16. Fuzzfas

    Fuzzfas Registered Member

    Joined:
    Jun 24, 2007
    Posts:
    2,753
    I find the whole testing business highly entertaining. After having us bombarded for years with the "on-demand" tests, now they say to forget all about what we know , because now they do REAL WORLD tests. Which, by coincidence, have brought upside down the world of "antivirus detection" as we knew it. :D


    So basically, everyone that was saying that CA is crap, has now to think again, because it beats Bit Defender and F-Secure which were "top dogs" before. And Avira should hand the crown to... PC Tools! :argh:

    I love AV tests! They bring life to a forum! Within 5 months, everyone will have forgotten of the "old kings" and will be accepting the new natural order of things.

    - Before: "I have the best of the best: Avira Free! AVG? Does it even detect anything?"
    - After 5 months: "Dude, don't get Avira! It's decent at best, but that's all. Get PC Tools or AVG Free, the best freebies"! :)

    Until some other "more real life" test method comes out which will shatter our realities once again. :D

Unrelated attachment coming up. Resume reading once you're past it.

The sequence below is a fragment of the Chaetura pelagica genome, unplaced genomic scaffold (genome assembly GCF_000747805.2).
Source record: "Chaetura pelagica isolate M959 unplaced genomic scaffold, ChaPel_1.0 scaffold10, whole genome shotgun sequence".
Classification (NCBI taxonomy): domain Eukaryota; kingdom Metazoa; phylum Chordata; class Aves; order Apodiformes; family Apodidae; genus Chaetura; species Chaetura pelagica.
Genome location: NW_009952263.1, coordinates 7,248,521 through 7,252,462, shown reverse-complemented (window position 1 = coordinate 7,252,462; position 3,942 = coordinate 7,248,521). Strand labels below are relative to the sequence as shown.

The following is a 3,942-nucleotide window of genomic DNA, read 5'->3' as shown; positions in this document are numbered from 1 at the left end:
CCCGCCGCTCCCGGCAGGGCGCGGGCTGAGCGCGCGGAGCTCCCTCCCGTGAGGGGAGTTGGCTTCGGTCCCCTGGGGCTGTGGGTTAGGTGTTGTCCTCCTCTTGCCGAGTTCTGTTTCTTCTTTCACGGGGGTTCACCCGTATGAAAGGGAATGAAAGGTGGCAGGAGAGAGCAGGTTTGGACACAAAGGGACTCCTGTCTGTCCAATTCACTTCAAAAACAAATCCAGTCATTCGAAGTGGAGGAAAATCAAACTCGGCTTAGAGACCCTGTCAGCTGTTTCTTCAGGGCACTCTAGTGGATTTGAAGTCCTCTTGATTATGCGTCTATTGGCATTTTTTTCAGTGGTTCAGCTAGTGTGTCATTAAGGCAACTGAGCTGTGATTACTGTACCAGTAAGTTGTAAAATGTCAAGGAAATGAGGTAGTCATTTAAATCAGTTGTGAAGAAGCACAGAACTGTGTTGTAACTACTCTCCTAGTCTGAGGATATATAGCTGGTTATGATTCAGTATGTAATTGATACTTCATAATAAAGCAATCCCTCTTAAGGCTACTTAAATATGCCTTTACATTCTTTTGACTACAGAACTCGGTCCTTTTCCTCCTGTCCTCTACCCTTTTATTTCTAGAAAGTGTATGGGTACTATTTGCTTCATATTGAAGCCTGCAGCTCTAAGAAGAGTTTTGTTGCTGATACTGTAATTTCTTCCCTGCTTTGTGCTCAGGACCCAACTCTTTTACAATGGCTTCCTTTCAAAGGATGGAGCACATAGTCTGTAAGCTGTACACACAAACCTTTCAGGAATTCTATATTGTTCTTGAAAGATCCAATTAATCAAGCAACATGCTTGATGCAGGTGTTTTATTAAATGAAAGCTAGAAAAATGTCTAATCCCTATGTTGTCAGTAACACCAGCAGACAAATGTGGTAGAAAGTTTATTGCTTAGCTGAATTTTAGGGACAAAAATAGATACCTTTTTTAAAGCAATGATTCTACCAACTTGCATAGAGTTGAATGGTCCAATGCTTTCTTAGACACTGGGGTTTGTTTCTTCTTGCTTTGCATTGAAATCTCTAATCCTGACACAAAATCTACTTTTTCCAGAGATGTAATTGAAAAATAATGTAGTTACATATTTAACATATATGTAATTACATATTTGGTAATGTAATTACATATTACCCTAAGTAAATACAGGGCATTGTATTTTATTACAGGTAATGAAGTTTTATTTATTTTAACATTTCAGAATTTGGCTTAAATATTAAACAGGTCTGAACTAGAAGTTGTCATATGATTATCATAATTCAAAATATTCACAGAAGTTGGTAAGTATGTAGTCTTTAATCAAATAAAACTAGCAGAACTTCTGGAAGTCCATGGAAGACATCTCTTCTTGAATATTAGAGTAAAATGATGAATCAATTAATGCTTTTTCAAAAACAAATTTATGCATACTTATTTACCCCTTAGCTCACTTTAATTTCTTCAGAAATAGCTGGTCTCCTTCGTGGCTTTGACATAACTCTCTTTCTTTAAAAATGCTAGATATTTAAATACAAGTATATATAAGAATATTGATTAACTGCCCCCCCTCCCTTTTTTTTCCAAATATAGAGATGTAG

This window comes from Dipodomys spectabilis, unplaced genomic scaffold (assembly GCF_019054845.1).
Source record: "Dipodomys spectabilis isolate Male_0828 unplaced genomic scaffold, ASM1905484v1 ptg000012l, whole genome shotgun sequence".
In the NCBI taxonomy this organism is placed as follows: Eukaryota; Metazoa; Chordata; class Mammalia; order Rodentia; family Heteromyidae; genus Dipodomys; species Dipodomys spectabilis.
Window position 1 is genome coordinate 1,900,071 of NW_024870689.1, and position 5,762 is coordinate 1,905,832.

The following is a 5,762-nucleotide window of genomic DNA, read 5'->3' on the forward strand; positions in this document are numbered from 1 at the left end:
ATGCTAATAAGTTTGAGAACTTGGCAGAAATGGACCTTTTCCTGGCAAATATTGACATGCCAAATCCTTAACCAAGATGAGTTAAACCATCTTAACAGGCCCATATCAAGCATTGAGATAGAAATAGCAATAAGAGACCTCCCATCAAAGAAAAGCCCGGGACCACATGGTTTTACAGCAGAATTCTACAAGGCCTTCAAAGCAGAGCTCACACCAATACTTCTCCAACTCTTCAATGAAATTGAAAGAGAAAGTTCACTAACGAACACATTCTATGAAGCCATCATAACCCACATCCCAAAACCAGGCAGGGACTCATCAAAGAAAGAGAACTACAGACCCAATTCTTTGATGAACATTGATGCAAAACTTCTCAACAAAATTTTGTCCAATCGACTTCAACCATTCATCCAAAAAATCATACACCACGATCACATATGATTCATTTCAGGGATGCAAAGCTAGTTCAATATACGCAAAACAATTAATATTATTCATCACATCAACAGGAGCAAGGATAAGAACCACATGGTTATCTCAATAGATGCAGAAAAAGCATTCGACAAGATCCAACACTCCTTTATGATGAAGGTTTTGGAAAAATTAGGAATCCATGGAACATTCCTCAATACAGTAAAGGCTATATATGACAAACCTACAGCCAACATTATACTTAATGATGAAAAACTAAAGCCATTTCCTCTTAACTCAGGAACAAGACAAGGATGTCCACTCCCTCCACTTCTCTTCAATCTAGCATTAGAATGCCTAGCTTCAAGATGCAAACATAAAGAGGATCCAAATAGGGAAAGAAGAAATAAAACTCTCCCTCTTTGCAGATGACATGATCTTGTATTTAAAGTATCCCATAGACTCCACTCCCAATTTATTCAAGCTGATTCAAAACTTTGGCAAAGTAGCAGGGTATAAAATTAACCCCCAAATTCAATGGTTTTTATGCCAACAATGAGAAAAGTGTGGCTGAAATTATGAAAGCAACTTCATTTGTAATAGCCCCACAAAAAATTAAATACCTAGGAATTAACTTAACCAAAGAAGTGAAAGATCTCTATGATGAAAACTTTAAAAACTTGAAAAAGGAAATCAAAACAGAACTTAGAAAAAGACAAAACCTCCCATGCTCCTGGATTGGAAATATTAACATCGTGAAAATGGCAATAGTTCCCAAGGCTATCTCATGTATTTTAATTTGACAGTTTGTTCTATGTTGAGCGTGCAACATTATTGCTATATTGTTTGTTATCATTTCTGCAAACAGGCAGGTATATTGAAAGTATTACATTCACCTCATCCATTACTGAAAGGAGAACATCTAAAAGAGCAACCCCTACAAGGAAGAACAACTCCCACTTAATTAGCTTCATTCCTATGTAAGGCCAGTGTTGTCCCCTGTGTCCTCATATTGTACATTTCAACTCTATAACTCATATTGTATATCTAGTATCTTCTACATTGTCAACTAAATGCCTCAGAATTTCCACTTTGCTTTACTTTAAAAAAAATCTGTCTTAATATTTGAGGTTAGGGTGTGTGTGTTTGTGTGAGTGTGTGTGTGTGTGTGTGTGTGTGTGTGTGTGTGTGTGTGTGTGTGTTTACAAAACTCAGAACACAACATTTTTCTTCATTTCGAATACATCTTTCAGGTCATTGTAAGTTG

I 'd say pick an AV you like, do some of your own tests and be happy. AV tests are a relative strength indicator for me and nothing more.
     
    Last edited: Dec 18, 2009
  17. Fajo

    Fajo Registered Member

    Joined:
    Jun 13, 2008
    Posts:
    1,812
    The main thing I do like about this test. It tests the product as a whole not just one portion of it. Makes it so you can see what your product really does protect against.
     
  18. Page42

    Page42 Registered Member

    Joined:
    Jun 18, 2007
    Posts:
    5,828
    Location:
    Last Breath Farm
    I agree... I like that it tests all aspects of a product.

    What I find unusual is that with 10 fresh threats introduced each day for 60 days, it sounds as though the systems are not cleaned after each day, so an infected system (or a completely healthy one, depending) is essentially attacked repeatedly. If a threat goes undetected, it seems like the compromised machine would be crippled to some extent, and even more prone to further infection. I don't know if clinically that is correct, but it sure does emulate real world conditions.
     
  19. dawgg

    dawgg Registered Member

    Joined:
    Jun 18, 2006
    Posts:
    817
    Quick graph making it easier to see what the AV-Test statistics mentioned in the initial post is showing:
    block.PNG detection.PNG


    What is the difference between the "detection" and "blocking"? Shouldn't detection = block?
     
  20. Page42

    Page42 Registered Member

    Joined:
    Jun 18, 2007
    Posts:
    5,828
    Location:
    Last Breath Farm
    Free versions of Prevx detects, but does not block (most threats). Paid version of Prevx protects, or blocks.